Chinese researcher He Jiankui who claimed to have created the world's first gene-edited babies that are resistant to HIV, has been suspended from any scientific activity amid mounting criticism at home and abroad about the controversial experiment, according to media reports.
Jiankui had earlier this week claimed that he helped make the world’s first genetically edited babies — twin girls born this month whose DNA he said he altered with a powerful new tool capable of rewriting the very blueprint of life.
"The case is a blatant violation of China's laws and regulations, and it breaks the bottom line of academic morality and ethics," Xu Nanping, vice-minister of science and technology, told state-run China Central Television.
"It's shocking and unacceptable," Xu was quoted by the China Daily as saying in the interview.
Xu said the ministry had ordered authorities to suspend all scientific activity of people involved with the case and mete out punishments after an ongoing investigation.
He, an associate professor at the Shenzhen-based Southern University of Science and Technology, announced on Monday that twin girls, Lulu and Nana, were born healthy earlier this month after in vitro fertilisation (IVF).
Gene-editing technology had been used to immunise them from HIV, he claimed.
The news shocked the world and aroused widespread criticism, both for its ethics, technical flaws and the necessity of such a procedure to prevent AIDS.
The Shenzhen government joined Guangdong provincial authorities in an investigative group on Tuesday.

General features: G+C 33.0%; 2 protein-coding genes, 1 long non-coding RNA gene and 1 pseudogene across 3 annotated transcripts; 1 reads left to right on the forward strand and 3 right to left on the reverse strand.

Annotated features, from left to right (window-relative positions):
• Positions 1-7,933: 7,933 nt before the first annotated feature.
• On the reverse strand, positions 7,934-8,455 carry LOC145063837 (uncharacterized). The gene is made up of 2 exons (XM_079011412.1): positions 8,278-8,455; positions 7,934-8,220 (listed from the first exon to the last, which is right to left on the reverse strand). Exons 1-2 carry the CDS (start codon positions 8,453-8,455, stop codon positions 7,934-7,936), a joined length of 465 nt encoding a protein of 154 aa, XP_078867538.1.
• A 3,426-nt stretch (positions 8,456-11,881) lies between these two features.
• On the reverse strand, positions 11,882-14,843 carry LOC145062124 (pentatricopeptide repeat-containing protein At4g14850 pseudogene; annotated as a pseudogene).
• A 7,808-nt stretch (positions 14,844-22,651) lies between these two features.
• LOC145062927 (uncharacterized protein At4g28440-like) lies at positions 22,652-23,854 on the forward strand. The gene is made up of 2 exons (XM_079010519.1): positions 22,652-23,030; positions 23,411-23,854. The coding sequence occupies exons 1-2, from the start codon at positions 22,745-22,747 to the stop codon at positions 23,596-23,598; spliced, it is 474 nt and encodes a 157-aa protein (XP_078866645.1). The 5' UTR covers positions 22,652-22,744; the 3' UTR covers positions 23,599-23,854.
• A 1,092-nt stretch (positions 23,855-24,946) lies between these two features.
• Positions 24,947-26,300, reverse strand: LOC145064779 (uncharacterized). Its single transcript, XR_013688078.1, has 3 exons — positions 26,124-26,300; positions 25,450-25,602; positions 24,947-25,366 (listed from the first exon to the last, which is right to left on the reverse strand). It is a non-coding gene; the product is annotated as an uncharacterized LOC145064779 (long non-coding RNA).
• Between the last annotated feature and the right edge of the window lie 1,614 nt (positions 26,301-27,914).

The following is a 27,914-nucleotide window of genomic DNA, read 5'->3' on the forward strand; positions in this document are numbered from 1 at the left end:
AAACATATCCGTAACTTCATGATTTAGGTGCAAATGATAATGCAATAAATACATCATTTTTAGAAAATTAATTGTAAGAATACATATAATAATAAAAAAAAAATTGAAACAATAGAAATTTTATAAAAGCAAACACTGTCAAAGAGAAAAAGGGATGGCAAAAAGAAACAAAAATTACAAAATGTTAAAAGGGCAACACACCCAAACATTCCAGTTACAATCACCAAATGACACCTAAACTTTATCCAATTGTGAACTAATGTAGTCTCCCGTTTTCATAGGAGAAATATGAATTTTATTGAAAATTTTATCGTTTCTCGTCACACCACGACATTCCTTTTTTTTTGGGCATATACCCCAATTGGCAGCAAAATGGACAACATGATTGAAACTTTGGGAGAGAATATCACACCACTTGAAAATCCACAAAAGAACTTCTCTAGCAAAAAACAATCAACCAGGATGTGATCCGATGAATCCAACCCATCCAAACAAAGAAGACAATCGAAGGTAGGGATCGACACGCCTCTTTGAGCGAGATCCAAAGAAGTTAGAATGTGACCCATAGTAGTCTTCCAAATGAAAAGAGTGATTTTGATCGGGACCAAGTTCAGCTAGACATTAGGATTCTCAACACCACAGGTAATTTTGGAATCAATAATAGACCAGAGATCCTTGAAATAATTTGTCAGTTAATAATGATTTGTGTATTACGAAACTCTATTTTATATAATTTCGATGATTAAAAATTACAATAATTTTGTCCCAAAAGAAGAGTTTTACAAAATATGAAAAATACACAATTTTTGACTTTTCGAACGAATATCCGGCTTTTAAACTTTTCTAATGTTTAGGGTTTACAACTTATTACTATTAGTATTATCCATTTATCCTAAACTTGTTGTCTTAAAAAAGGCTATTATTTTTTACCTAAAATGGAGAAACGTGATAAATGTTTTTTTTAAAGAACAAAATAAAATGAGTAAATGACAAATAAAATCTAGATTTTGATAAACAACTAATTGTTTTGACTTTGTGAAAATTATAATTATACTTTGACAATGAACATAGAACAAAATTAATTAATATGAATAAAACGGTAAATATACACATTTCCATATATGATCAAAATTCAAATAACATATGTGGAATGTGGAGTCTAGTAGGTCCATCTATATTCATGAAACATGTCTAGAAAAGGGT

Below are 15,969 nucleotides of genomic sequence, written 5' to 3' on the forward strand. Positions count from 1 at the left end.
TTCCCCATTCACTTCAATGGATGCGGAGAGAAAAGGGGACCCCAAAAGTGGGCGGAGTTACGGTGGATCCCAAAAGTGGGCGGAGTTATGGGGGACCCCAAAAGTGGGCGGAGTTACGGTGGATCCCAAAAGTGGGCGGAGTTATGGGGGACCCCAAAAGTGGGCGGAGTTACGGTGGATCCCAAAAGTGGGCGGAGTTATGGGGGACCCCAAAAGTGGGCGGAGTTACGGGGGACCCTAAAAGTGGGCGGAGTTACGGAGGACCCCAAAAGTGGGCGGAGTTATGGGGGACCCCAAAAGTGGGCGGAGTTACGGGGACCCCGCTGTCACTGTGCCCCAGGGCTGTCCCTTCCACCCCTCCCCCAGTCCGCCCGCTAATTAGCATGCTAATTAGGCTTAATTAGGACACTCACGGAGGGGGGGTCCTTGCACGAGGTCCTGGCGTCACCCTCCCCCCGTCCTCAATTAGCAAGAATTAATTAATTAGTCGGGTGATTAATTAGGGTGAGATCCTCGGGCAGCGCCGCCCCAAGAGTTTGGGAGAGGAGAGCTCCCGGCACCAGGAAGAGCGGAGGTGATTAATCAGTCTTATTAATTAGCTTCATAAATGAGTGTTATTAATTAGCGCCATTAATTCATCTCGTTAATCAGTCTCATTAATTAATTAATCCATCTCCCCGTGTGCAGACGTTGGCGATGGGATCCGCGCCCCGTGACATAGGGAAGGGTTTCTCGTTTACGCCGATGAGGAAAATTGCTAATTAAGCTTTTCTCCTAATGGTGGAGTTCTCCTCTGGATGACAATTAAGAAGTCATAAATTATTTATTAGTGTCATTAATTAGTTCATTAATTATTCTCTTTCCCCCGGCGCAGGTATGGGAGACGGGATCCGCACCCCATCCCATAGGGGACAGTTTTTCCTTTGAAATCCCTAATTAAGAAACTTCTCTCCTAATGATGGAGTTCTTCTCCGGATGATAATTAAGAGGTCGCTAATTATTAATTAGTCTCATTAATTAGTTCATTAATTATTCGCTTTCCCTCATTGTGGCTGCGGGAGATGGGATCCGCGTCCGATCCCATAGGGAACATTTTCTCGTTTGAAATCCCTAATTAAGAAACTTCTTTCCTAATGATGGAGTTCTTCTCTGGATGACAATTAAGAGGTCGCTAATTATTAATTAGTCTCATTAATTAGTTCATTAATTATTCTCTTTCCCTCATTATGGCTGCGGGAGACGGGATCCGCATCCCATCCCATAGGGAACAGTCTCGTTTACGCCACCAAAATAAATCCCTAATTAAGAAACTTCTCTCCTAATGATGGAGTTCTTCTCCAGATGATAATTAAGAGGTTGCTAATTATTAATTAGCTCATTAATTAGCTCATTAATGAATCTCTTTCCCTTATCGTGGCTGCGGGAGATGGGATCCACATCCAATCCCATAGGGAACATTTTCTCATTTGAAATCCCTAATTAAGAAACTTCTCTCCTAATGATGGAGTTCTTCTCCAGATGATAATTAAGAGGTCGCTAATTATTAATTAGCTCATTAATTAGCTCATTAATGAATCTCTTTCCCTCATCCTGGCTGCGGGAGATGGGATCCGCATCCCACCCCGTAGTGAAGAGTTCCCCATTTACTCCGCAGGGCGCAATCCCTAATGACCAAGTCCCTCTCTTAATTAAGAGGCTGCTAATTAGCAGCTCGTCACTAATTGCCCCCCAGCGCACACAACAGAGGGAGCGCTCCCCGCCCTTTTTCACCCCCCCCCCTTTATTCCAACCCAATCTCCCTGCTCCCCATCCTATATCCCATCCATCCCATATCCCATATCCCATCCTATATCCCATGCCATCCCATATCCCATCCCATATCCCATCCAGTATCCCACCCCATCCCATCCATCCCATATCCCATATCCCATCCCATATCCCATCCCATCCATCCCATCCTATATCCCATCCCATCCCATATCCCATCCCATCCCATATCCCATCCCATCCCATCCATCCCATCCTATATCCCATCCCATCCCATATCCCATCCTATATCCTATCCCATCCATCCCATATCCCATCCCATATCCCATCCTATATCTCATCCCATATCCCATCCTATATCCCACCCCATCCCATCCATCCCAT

Zeng Yixin, vice-minister of the National Health Commission, said Thursday the commission had paid close attention to the reports and sent a working group to assist in the probe.
With the rapid development of science and technology, the research and application of science must be more responsible and follow technical and ethical norms, Zeng said.
He, while attending a summit on human-genome editing in Hong Kong on Wednesday, said he was "proud" of his work and believed he was helping people with HIV -- the twins' father is HIV positive.
He, however, declined to reveal the babies' identities, citing China's policy regarding privacy in cases involving HIV/AIDS.
On Thursday, the organising committee of the summit released a statement, saying that the experiment was "irresponsible and failed to conform with international norms".
Many scholars spoke against the research, saying it violated ethical norms and was unnecessary because couples where the male is HIV-positive can have virus-free children through the application of existing medical technology.
In an open letter, more than 300 Chinese scientists raised 10 questions for He and his team related to safety, effectiveness and purpose of the research, and whether he has concealed other related experiments from the public, China Daily reported.
The Chinese Academy of Engineering, a top academic body of the country, has urged strict protection of the twins' privacy, calling for the development of a detailed care plan for the babies as they grow "to guard against possible health damage resulting from the gene editing".
"We care deeply about the two babies and appeal for the research and formulation of detailed medical and ethical care plans," it said.
The academy said it hopes the babies would grow up happy and healthy, both physically and psychologically, with "the most care possible that can be provided by society".